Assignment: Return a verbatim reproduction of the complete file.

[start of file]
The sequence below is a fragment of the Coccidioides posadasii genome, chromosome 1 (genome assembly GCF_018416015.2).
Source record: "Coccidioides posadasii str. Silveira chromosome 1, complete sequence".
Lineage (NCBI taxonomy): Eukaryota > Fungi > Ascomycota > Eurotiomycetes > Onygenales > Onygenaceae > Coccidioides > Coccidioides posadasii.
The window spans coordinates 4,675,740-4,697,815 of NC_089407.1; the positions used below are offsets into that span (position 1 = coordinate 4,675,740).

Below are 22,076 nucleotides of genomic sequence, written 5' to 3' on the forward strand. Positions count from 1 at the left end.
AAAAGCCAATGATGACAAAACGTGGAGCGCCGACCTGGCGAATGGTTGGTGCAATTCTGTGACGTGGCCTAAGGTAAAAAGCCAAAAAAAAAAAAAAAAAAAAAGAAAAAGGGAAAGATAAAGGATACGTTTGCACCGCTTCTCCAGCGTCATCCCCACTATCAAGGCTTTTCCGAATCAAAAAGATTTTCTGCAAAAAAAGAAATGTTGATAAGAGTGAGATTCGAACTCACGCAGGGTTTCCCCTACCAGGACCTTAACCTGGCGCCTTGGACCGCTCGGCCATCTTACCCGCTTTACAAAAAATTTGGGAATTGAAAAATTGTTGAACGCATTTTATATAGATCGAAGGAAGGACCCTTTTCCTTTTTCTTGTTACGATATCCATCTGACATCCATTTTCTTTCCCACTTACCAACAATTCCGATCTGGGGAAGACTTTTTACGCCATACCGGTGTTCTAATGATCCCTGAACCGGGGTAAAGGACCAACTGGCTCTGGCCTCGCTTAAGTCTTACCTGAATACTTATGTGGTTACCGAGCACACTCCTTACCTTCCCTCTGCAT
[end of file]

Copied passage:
The sequence below is a fragment of the Coccidioides posadasii genome, chromosome 1 (genome assembly GCF_018416015.2).
Source record: "Coccidioides posadasii str. Silveira chromosome 1, complete sequence".
Lineage (NCBI taxonomy): Eukaryota > Fungi > Ascomycota > Eurotiomycetes > Onygenales > Onygenaceae > Coccidioides > Coccidioides posadasii.
The window spans coordinates 4,675,740-4,697,815 of NC_089407.1; the positions used below are offsets into that span (position 1 = coordinate 4,675,740).

Below are 22,076 nucleotides of genomic sequence, written 5' to 3' on the forward strand. Positions count from 1 at the left end.
AAAAGCCAATGATGACAAAACGTGGAGCGCCGACCTGGCGAATGGTTGGTGCAATTCTGTGACGTGGCCTAAGGTAAAAAGCCAAAAAAAAAAAAAAAAAAAAAGAAAAAGGGAAAGATAAAGGATACGTTTGCACCGCTTCTCCAGCGTCATCCCCACTATCAAGGCTTTTCCGAATCAAAAAGATTTTCTGCAAAAAAAGAAATGTTGATAAGAGTGAGATTCGAACTCACGCAGGGTTTCCCCTACCAGGACCTTAACCTGGCGCCTTGGACCGCTCGGCCATCTTACCCGCTTTACAAAAAATTTGGGAATTGAAAAATTGTTGAACGCATTTTATATAGATCGAAGGAAGGACCCTTTTCCTTTTTCTTGTTACGATATCCATCTGACATCCATTTTCTTTCCCACTTACCAACAATTCCGATCTGGGGAAGACTTTTTACGCCATACCGGTGTTCTAATGATCCCTGAACCGGGGTAAAGGACCAACTGGCTCTGGCCTCGCTTAAGTCTTACCTGAATACTTATGTGGTTACCGAGCACACTCCTTACCTTCCCTCTGCAT